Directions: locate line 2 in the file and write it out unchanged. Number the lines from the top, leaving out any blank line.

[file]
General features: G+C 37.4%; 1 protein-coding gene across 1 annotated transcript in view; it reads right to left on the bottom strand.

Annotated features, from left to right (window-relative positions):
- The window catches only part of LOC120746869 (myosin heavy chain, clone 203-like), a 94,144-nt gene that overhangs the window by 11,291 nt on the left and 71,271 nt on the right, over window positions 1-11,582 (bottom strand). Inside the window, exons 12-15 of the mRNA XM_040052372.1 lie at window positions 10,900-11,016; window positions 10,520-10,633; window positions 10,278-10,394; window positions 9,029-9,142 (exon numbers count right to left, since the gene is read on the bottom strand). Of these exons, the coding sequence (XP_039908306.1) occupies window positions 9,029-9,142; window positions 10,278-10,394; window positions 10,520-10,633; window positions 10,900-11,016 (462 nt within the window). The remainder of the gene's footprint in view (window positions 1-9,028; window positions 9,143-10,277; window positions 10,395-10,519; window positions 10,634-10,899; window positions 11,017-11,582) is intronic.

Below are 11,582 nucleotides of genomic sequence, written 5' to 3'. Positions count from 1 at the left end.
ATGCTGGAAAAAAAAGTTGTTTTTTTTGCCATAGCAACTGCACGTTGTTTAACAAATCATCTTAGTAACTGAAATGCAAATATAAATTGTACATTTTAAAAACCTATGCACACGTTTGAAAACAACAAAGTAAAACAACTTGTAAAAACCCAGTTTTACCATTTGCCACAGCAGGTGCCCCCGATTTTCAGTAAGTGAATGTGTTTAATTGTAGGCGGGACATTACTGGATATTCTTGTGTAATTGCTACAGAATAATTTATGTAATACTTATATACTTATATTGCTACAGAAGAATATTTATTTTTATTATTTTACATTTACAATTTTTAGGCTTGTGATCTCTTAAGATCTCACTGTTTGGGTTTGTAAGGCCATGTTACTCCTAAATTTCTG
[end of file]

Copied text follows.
Annotated features, from left to right (window-relative positions):